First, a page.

A European Parliament committee has approved plans to hear US intelligence whistleblower Edward Snowden, whose revelations about snooping on EU leaders has sparked uproar against Washington.
Parliament’s Civil Liberties committee voted 36 in favour, two against, to hear Snowden in an inter-active video-link from Russia where he has found temporary asylum.
Reports based on Snowden’s leaked files have shown Washington running a global system, backed up by allies such as Britain, to listen in on Internet and telephone systems.
This included revelations that the US National Security Agency had even tapped the mobile phone of German Chancellor Angela Merkel.
Many MEPs have demanded Brussels take a hard line with Washington, threatening the suspension of talks on a massive EU-US free trade deal to drive the point home.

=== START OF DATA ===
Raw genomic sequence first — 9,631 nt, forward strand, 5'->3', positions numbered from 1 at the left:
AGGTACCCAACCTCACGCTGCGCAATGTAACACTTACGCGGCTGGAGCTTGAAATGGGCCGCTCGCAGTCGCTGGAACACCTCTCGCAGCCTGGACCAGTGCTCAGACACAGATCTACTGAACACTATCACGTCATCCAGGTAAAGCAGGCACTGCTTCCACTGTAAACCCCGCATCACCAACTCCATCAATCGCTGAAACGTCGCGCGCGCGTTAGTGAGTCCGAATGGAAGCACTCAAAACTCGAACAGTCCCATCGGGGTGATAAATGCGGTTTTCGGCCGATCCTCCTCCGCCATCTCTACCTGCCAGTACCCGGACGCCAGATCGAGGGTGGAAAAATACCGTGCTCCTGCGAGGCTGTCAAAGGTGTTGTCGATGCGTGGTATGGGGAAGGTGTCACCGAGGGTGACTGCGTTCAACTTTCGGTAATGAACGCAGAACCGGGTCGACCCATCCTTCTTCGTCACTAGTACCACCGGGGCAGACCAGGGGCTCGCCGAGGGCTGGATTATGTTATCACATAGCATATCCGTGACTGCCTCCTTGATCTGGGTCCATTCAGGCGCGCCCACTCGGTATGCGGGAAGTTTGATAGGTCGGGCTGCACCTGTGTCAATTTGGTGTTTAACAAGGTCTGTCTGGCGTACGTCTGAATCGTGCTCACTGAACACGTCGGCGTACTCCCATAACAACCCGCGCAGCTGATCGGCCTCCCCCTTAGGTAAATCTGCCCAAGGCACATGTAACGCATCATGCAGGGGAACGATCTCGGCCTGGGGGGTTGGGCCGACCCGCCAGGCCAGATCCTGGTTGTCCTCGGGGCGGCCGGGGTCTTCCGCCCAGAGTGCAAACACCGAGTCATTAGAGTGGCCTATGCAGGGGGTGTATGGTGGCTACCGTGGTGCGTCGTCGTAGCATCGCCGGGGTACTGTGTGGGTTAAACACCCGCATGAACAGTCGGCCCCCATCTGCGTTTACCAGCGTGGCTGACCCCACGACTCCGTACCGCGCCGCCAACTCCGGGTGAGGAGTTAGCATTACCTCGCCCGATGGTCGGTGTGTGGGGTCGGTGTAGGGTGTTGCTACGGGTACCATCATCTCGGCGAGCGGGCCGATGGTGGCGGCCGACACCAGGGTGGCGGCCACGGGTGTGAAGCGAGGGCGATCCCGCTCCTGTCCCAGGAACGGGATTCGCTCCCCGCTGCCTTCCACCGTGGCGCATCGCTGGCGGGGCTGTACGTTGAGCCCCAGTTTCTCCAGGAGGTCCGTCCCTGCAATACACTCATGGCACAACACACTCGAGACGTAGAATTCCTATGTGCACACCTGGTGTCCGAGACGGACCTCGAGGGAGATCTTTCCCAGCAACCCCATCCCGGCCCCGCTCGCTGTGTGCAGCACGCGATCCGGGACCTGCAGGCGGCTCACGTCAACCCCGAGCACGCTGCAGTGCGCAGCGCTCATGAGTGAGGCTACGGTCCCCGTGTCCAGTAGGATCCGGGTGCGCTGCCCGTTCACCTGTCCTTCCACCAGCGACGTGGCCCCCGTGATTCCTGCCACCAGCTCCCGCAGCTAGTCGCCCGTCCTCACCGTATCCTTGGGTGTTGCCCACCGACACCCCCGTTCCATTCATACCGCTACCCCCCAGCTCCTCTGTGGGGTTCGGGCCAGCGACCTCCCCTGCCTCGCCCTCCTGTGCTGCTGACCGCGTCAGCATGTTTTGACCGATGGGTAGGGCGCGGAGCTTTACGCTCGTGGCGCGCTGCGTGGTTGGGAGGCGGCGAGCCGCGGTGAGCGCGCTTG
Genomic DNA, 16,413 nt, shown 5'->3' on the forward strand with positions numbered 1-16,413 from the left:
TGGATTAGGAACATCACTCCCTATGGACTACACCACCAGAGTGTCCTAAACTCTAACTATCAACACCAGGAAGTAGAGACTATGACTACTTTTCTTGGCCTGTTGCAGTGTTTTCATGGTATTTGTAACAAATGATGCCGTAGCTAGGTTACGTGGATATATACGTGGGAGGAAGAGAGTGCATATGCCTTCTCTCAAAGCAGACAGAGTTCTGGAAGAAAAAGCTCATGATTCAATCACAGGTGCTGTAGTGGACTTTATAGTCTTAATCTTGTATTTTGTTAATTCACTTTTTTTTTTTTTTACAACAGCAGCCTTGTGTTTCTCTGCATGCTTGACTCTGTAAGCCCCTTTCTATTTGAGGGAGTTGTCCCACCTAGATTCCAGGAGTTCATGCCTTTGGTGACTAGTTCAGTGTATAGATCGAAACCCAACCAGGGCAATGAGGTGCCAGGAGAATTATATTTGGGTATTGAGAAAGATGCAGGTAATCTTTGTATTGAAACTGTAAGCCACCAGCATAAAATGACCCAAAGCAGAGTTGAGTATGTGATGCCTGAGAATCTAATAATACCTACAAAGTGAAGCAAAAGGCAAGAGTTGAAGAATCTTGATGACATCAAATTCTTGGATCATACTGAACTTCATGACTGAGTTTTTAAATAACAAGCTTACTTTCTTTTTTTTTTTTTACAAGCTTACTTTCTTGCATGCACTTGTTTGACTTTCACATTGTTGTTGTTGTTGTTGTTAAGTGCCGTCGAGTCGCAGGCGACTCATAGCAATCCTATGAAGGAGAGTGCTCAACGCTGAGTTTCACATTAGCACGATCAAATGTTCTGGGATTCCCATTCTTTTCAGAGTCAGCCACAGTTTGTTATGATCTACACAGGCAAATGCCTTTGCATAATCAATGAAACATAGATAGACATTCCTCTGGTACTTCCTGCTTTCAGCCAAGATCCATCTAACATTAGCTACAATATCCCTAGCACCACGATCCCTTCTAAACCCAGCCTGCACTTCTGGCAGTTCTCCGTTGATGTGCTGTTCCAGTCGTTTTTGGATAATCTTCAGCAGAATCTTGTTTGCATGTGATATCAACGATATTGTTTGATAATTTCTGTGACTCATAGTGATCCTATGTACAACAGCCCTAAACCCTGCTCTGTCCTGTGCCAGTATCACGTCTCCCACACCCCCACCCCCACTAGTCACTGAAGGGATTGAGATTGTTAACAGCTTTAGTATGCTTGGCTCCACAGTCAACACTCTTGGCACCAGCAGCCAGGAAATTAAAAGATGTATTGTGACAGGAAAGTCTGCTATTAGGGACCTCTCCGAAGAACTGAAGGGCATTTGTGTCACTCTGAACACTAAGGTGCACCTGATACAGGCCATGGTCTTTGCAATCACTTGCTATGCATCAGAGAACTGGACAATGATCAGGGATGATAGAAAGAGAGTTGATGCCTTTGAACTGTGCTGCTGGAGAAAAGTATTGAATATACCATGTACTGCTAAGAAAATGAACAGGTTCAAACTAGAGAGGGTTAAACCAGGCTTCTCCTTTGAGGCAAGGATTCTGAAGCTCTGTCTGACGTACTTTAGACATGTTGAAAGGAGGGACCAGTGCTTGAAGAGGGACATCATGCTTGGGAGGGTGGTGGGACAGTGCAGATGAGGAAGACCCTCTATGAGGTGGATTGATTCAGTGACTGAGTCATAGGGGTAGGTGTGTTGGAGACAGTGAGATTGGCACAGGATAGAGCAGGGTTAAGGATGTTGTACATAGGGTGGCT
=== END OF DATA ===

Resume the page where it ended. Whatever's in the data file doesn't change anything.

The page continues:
Some on the right are suspicious of Snowden, saying he has harmed ties with a key ally, and insisted he be heard in an inter-active session facing questions, rather than make a simple statement.
Snowden “has endangered lives”, said MEP Timothy Kirkhope, spokesman for the European Conservatives and Reformists Group.
“The committee was clear that if Snowden is not willing to appear in an inter-active session then the evidence must not go ahead,” Kirkhope said, adding that he doubted if the hearing would “ever happen”.
If Snowden agrees, the hearing could take place end February and would be open to all MEPs, said Veronique Matthieu Houillon, a French politician with the European Peoples’ Party.